America has lost three wars in the Middle East in this century — not counting the one with our most persistent foe, Iran.
We lost the war in Afghanistan we embarked on eighteen years ago in the wake of 9/11. Our enemy there, the Taliban, are stronger than ever. The day we leave (if we ever do), they’ll take the country back. Until that day comes, they still run more of it than they actually did when they were in power.
We lost the war in Iraq, which, in toppling Saddam Hussein, we handed over to Iran as a puppet state and a corridor to its power and influence in Syria and Lebanon.
We encouraged a rebellion against Bashar al-Assad in Syria that turned much of Syria, and a good part of Iraq as well, into a terrorist “caliphate.” This plunged its captives into a medieval horror and cost 500,000 lives in Syria alone. Assad aligned himself with Russia, which was happy to reassert itself in the Middle East after 40 years of exclusion, and with Iran, which was able to project military bases up to the borders of Israel. He is still in power, or at least the symbol of a Russian asset.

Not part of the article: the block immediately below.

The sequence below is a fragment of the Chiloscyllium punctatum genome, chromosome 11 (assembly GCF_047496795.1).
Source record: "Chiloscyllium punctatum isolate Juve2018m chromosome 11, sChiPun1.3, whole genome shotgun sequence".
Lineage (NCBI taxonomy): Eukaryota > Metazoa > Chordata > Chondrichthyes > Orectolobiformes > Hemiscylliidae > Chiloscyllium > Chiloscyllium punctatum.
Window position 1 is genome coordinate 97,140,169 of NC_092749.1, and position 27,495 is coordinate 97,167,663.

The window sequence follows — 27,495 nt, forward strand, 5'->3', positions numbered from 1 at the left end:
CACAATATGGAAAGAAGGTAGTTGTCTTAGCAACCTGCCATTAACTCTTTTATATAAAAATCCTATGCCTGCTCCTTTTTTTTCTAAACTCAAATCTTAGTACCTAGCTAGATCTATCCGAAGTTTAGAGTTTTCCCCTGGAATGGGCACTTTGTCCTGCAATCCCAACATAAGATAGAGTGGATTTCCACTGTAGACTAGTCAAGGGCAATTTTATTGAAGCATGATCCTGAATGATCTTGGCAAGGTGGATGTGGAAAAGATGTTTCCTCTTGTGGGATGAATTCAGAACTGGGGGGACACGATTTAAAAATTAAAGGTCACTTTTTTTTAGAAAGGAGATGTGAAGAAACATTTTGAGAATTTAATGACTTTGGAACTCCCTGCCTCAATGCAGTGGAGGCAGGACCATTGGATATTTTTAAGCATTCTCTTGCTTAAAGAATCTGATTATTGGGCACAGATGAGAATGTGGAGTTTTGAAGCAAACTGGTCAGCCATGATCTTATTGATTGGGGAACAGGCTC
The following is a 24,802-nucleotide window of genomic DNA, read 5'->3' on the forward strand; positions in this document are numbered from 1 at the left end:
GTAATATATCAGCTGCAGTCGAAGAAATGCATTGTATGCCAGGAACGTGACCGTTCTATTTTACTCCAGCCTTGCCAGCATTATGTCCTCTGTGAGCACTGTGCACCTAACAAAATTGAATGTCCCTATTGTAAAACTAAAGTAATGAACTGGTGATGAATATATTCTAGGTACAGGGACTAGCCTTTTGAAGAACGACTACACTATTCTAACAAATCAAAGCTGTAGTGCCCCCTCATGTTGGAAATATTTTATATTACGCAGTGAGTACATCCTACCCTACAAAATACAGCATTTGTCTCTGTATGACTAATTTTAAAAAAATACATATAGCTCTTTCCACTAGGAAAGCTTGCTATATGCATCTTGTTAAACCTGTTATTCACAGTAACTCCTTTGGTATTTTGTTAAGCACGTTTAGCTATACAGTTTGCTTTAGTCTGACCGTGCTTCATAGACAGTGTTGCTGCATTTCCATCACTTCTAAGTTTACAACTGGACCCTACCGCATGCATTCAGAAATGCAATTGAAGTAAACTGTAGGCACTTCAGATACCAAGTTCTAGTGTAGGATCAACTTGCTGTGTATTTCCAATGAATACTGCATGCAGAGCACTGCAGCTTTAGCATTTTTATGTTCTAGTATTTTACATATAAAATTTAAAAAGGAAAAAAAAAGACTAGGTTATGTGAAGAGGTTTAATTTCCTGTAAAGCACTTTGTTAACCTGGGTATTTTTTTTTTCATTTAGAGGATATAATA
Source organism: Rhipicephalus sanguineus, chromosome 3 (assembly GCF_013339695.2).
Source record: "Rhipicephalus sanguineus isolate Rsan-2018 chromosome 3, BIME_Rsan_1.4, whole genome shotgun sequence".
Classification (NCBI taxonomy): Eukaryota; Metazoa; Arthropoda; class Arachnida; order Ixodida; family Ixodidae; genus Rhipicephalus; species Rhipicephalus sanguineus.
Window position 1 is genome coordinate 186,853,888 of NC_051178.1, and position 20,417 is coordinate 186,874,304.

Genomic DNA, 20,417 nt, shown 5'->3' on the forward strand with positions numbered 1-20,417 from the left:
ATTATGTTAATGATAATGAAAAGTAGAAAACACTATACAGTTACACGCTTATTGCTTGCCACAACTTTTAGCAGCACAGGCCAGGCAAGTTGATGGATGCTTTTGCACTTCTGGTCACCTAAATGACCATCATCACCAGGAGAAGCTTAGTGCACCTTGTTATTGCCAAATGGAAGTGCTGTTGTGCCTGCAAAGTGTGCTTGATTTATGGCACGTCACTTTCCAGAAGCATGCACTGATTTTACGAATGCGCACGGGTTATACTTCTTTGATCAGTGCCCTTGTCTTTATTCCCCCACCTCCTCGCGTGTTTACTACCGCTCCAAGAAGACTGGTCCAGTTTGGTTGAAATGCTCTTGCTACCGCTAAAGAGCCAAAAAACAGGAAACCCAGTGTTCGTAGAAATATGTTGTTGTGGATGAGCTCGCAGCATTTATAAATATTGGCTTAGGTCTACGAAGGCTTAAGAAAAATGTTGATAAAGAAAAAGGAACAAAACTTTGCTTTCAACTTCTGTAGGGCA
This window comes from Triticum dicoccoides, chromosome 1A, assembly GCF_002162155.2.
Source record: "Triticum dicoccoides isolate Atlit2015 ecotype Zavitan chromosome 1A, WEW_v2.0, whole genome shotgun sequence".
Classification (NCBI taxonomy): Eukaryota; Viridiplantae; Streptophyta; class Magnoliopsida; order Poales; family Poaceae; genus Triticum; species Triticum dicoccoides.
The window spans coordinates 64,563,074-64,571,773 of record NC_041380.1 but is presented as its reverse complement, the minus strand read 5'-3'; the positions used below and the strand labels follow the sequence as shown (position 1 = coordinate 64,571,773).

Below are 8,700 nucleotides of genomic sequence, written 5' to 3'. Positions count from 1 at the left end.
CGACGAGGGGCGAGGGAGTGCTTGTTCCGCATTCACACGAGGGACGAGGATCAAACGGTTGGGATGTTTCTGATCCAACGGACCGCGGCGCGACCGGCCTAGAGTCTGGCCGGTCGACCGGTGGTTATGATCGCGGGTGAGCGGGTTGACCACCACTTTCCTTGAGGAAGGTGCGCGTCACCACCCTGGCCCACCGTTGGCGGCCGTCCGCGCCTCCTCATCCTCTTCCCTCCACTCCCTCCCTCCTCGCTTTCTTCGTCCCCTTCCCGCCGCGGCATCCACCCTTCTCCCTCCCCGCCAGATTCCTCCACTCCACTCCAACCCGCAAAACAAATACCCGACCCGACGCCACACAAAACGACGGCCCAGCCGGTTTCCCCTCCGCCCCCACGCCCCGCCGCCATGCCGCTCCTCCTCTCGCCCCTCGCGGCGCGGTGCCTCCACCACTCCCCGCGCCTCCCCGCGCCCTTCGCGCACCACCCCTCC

Oh, and yes, Iran’s advances helped provoke a shooting war with our ally Saudi Arabia in which the Saudis have clearly been getting the worst of it, as well as a proxy war in Yemen that has virtually destroyed that country.
You couldn’t do worse, could you? Probably not, until Donald Trump came along.
Like a stopped clock, Trump is right twice a day. He was right that China’s trade policies were eating our lunch. He challenged that by embarking on a tariff war that has only damaged both sides. He said that we were wasting blood and treasure in the Middle East for no good reason. Then, after lurching between withdrawal and recommitment, handed our one fighting ally over to slaughter after forcing it to disarm. Call it the reverse Midas touch: Trump can’t touch anything in the world without making it worse.
Abandoning the Kurds is the oldest story in the Middle East. A distinct community with their own language and culture, the Kurds were promised statehood at the end of World War I, only to be left high and dry in the postwar political settlement. Their problem, thus far an insoluble one, is that their population is spread out over five different countries, from Turkey to Iran, none of which wants to cede territory to a Kurdish state. The best bet is the territory in northern Iraq known as Kurdistan, where the Kurds have de facto control over a compact region within a weak Iraqi state. The Kurds there fought against Al Qaeda and ISIS, in their interest as well as ours. They have received nothing diplomatically for their efforts.